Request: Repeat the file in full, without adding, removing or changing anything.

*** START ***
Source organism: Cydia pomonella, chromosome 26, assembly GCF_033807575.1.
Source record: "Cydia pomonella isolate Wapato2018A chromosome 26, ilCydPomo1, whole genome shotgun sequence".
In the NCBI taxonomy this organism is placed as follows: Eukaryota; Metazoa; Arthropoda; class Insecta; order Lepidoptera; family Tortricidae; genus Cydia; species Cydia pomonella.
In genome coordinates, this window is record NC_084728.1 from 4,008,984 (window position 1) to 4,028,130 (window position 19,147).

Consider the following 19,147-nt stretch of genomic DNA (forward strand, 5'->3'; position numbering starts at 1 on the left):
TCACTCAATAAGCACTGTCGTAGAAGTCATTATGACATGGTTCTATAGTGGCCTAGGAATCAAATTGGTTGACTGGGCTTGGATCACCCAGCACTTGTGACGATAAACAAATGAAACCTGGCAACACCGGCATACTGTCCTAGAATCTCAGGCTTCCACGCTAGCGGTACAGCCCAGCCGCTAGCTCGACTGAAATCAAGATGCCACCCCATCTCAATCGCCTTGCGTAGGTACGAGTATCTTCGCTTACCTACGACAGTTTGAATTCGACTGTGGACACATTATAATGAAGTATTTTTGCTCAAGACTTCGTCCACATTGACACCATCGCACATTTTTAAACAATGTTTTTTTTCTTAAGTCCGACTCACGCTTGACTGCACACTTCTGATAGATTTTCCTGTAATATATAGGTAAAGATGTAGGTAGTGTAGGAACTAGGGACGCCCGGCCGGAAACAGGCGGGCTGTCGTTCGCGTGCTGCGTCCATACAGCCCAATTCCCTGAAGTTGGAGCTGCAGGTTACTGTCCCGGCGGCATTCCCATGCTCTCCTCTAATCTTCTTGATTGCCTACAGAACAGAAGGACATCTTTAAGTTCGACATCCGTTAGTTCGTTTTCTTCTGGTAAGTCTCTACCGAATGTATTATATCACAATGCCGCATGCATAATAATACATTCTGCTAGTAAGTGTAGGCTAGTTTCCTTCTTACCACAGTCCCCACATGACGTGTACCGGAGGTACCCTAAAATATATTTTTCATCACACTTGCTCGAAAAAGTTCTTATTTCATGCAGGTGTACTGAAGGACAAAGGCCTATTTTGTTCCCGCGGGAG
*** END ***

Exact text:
Source organism: Cydia pomonella, chromosome 26, assembly GCF_033807575.1.
Source record: "Cydia pomonella isolate Wapato2018A chromosome 26, ilCydPomo1, whole genome shotgun sequence".
In the NCBI taxonomy this organism is placed as follows: Eukaryota; Metazoa; Arthropoda; class Insecta; order Lepidoptera; family Tortricidae; genus Cydia; species Cydia pomonella.
In genome coordinates, this window is record NC_084728.1 from 4,008,984 (window position 1) to 4,028,130 (window position 19,147).

Consider the following 19,147-nt stretch of genomic DNA (forward strand, 5'->3'; position numbering starts at 1 on the left):
TCACTCAATAAGCACTGTCGTAGAAGTCATTATGACATGGTTCTATAGTGGCCTAGGAATCAAATTGGTTGACTGGGCTTGGATCACCCAGCACTTGTGACGATAAACAAATGAAACCTGGCAACACCGGCATACTGTCCTAGAATCTCAGGCTTCCACGCTAGCGGTACAGCCCAGCCGCTAGCTCGACTGAAATCAAGATGCCACCCCATCTCAATCGCCTTGCGTAGGTACGAGTATCTTCGCTTACCTACGACAGTTTGAATTCGACTGTGGACACATTATAATGAAGTATTTTTGCTCAAGACTTCGTCCACATTGACACCATCGCACATTTTTAAACAATGTTTTTTTTCTTAAGTCCGACTCACGCTTGACTGCACACTTCTGATAGATTTTCCTGTAATATATAGGTAAAGATGTAGGTAGTGTAGGAACTAGGGACGCCCGGCCGGAAACAGGCGGGCTGTCGTTCGCGTGCTGCGTCCATACAGCCCAATTCCCTGAAGTTGGAGCTGCAGGTTACTGTCCCGGCGGCATTCCCATGCTCTCCTCTAATCTTCTTGATTGCCTACAGAACAGAAGGACATCTTTAAGTTCGACATCCGTTAGTTCGTTTTCTTCTGGTAAGTCTCTACCGAATGTATTATATCACAATGCCGCATGCATAATAATACATTCTGCTAGTAAGTGTAGGCTAGTTTCCTTCTTACCACAGTCCCCACATGACGTGTACCGGAGGTACCCTAAAATATATTTTTCATCACACTTGCTCGAAAAAGTTCTTATTTCATGCAGGTGTACTGAAGGACAAAGGCCTATTTTGTTCCCGCGGGAG